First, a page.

But this time he carried on his analysis, and weighed her blob and his soap bubble. He was well aware of how much time he had invested in creating this warm, comfortable zone for himself. From the beginning of winter, he had expected that the demise of his tunnel would come from within, from drunk, aggressive passengers or possibly from a curious rat. He had even prepared an imaginary shield against such prosaic, subversive agents, keeping it at hand, in his trousers’ left pocket. On a couple of late-night trips he really came within a whisker of using it to defend his construct, but then he always decided against it. It wasn’t yet worth it, he thought. He carried around this imaginary shield – a combination of burning magnifying glass and blinding mirror – with the ease and reassurance that some other people walked around with pepper spray in their bags. And the fact that no one had ever seen or felt the effects of his shield didn’t mean that he couldn’t have used it in case of emergency. Had this moment come? The image of the dignified old woman, with a dripping red nose, freezing in the street, had left him completely puzzled and his imaginary shield useless. And as he ruminated over the question of how fragile and vulnerable the constructs of his imagination were, it finally occurred to him that maybe he could not stand the fragility of his never-ending stories anymore. One option was to end them himself, and to blow them away like soap bubbles, or one’s nose, for that matter. What bothered him most was that an exterior element was powerful enough not only to interrupt or alter his imaginary projection, but to terminate it completely. But he knew he was playing hide-and-seek with himself. The force that undermined his own tunnel construct was just another product of his imagination filter. Ending his tunnel this way was a mildly vengeful, but most definitely liberating act for the man in orange. After all, he had become unacceptably numbed by the pride and comfort he took in his tunnel. Under these circumstances, which he considered averagely boring, he thought of the mucus blob as encapsulating the entirety of humanity with which he’d lost touch. He decided to subtly implode his construct. In his cocoon-world, he equated the blob with a terrorist bomb in a metropolis. So he planted it and got off the bus.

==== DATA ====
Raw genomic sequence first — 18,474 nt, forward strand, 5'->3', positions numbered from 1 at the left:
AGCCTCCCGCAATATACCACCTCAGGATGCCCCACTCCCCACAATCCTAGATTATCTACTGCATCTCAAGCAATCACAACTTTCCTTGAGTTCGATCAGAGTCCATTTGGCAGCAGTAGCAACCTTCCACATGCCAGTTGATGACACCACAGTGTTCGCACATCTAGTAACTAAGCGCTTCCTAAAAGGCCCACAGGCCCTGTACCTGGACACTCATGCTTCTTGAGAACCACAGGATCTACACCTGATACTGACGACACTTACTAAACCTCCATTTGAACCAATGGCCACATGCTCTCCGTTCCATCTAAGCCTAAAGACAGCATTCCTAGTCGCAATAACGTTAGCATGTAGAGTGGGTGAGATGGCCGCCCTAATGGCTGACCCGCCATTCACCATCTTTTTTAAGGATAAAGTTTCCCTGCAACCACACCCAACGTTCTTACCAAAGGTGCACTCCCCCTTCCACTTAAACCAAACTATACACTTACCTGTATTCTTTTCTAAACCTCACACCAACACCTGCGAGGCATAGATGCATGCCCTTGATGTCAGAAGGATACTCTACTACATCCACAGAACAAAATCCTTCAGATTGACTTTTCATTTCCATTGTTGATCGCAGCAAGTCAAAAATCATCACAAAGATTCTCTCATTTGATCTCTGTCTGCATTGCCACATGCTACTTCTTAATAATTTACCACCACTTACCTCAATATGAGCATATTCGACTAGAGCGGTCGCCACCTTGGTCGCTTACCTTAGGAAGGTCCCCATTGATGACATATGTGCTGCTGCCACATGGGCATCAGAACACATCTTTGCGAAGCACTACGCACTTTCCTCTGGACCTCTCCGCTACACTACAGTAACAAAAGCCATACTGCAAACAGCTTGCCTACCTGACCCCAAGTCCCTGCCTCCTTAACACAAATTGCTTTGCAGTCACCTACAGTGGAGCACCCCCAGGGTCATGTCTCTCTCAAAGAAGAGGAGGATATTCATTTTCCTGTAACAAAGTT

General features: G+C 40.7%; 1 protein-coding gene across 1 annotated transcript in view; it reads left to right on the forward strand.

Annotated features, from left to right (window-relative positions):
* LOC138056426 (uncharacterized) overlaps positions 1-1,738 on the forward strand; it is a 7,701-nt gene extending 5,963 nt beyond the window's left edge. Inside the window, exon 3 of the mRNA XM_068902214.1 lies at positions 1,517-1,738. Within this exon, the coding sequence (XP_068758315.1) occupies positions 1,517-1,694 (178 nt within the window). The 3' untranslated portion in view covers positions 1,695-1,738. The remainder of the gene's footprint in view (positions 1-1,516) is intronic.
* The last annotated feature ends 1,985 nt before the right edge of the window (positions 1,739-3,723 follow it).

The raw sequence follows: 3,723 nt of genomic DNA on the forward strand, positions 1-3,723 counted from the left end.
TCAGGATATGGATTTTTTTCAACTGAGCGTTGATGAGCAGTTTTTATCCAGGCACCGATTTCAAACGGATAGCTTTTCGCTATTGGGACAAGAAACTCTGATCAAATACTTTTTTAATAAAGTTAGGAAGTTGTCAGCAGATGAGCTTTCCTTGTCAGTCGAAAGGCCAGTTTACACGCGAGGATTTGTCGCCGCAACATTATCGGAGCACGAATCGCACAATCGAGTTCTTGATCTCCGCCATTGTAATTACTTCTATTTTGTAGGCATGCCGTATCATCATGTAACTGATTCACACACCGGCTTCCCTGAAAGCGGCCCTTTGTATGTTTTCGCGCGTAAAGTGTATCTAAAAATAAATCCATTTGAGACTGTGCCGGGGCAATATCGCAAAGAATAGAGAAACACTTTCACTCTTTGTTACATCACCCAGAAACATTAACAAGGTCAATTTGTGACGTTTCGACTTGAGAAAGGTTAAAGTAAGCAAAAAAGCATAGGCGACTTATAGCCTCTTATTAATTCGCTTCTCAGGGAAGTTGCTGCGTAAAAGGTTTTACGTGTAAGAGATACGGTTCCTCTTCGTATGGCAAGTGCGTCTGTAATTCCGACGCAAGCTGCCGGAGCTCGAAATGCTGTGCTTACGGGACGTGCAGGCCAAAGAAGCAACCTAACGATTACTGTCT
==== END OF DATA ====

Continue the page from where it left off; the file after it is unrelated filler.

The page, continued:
It would be unwise to judge the man’s mental maneuverings, since his business was his alone. If some deemed his formulations, and most likely his character too, incongruous, they must have misunderstood him in the first place.
The text is an excerpt from the novel Elephant Chronicles, Fiktion: Berlin, 2015. Links for the book in English and German: